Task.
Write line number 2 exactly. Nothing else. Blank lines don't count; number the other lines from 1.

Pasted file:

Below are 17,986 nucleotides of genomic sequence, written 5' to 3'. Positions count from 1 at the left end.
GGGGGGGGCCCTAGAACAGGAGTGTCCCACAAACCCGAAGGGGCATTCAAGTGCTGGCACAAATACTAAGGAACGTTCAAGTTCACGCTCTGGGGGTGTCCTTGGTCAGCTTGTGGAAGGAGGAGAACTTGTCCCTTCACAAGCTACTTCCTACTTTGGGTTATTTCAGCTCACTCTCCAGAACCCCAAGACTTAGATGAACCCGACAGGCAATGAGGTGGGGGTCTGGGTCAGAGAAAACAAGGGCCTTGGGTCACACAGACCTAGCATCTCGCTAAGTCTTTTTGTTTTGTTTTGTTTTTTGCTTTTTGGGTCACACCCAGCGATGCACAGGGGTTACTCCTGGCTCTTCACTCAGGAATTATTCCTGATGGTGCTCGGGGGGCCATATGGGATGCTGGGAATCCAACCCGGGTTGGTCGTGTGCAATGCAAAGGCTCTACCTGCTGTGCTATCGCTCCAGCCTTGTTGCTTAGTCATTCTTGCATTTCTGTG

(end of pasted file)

GGGGGGGGCCCTAGAACAGGAGTGTCCCACAAACCCGAAGGGGCATTCAAGTGCTGGCACAAATACTAAGGAACGTTCAAGTTCACGCTCTGGGGGTGTCCTTGGTCAGCTTGTGGAAGGAGGAGAACTTGTCCCTTCACAAGCTACTTCCTACTTTGGGTTATTTCAGCTCACTCTCCAGAACCCCAAGACTTAGATGAACCCGACAGGCAATGAGGTGGGGGTCTGGGTCAGAGAAAACAAGGGCCTTGGGTCACACAGACCTAGCATCTCGCTAAGTCTTTTTGTTTTGTTTTGTTTTTTGCTTTTTGGGTCACACCCAGCGATGCACAGGGGTTACTCCTGGCTCTTCACTCAGGAATTATTCCTGATGGTGCTCGGGGGGCCATATGGGATGCTGGGAATCCAACCCGGGTTGGTCGTGTGCAATGCAAAGGCTCTACCTGCTGTGCTATCGCTCCAGCCTTGTTGCTTAGTCATTCTTGCATTTCTGTG